There are two general formats for compare and contrast papers:
Way To Organize A Compare And Contrast Essay
When we first begin thinking about a subject, we generally start by listing obvious similarities and differences, but as we continue to explore, we should begin to notice qualities that are more significant, complex, or subtle. For example, when considering apples and oranges, we would immediately observe that both are edible, both grow on trees, and both are about the size of a baseball. But such easy observations don't deepen our knowledge of apples and oranges. An interesting and meaningful compare/contrast paper should help us understand the things we are discussing more fully than we would if we were to consider them individually.
Organizing – Down and Dirty Tips: Compare or Contrast Essay
The following paragraphs are an excerpt from a Corby Kummer essay (first published in the April 1996 issue of the ) that compares one kind of hazelnut to another. If you, too, are nuts about nuts, you can read the whole essay by clicking . How does the author's preference for one kind of hazelnet emerge from the essay? (Remember that we have excerpted paragraphs from the essay, so other things are going on in the article that are not happening within this abridged version.)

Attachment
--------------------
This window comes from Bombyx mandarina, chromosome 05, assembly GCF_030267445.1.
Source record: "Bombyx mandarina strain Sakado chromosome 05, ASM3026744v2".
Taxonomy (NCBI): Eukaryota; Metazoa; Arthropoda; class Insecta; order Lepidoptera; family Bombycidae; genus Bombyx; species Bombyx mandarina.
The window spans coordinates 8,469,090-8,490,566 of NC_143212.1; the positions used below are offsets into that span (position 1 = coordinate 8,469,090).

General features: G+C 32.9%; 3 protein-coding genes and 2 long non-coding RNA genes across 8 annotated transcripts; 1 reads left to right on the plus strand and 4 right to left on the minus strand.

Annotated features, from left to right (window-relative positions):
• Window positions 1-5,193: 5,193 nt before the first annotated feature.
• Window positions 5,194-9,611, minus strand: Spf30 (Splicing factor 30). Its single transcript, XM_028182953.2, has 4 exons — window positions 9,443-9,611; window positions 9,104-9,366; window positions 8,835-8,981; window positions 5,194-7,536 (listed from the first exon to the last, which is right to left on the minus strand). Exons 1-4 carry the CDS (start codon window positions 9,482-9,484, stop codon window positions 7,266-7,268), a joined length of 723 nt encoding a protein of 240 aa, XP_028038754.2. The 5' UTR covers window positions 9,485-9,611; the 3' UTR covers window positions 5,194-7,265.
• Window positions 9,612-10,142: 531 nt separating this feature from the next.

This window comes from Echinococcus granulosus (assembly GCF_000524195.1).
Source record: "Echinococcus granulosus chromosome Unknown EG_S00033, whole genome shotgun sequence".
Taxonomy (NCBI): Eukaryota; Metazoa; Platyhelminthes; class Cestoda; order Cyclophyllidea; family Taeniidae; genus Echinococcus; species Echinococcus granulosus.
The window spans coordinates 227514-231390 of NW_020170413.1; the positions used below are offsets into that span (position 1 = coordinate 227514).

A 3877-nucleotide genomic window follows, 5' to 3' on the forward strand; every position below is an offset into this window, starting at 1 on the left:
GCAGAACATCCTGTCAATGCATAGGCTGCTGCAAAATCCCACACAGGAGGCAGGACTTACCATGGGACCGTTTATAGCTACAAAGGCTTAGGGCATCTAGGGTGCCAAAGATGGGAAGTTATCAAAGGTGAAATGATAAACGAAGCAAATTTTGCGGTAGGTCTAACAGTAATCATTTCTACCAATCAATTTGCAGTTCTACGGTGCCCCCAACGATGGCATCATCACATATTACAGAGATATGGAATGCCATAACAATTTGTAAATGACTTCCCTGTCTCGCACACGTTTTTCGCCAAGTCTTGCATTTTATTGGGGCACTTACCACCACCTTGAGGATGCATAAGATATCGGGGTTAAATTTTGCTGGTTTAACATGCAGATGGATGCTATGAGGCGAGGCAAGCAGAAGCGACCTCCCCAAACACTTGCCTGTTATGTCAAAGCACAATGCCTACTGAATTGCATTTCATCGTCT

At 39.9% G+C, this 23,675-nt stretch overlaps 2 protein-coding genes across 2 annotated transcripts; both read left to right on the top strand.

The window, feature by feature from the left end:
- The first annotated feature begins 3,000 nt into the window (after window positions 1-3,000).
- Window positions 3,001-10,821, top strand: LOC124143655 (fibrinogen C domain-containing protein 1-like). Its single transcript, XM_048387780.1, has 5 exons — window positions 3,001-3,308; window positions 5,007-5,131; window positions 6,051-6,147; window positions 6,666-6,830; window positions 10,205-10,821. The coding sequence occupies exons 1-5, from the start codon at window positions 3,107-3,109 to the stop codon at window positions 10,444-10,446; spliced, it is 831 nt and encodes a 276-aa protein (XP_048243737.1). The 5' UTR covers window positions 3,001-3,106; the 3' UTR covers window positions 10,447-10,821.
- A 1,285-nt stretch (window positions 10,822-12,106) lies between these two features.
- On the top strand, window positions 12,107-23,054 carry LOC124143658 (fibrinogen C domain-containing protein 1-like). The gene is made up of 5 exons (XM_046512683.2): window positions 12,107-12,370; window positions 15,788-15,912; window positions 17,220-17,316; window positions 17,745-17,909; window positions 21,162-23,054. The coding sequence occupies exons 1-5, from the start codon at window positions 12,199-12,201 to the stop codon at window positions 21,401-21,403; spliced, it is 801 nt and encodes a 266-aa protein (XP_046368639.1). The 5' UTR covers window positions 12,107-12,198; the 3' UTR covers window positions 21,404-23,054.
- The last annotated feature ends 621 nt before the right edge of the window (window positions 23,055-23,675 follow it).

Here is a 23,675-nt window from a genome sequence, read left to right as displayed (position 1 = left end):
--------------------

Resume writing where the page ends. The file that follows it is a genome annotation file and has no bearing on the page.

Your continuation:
and writing comparison and contrast essays.
Point by Point. Each point is addressed in a separate paragraph. You discuss both of your subjects together for each point of comparison and contrast. Maintain consistency by discussing the same subject first for each point.
Compare and Contrast Essays, High School vs. College
As the term implies, compare and contrast transition words are transitional phrases/words that show comparison and contrasting relation of two ideas. They are also used to emphasize negative and positive ideas. For you to have a clue on what exactly are they, here is a list of the most common contrast and compare transition words and phrases that are used in everyday writing and speech.
Compare and contrast essays, high school vs
The second question is one of procedure. We have, let's say, five points of difference between the two things that we want to contrast. Shall we go from side to side, as if our essay were a ping-pong match, or should we dwell on one side before going over to the other side, essentially splitting our essay in half? It is possible to mix these two approaches, but our approach will determine the overall structure, pacing, and effect of the essay.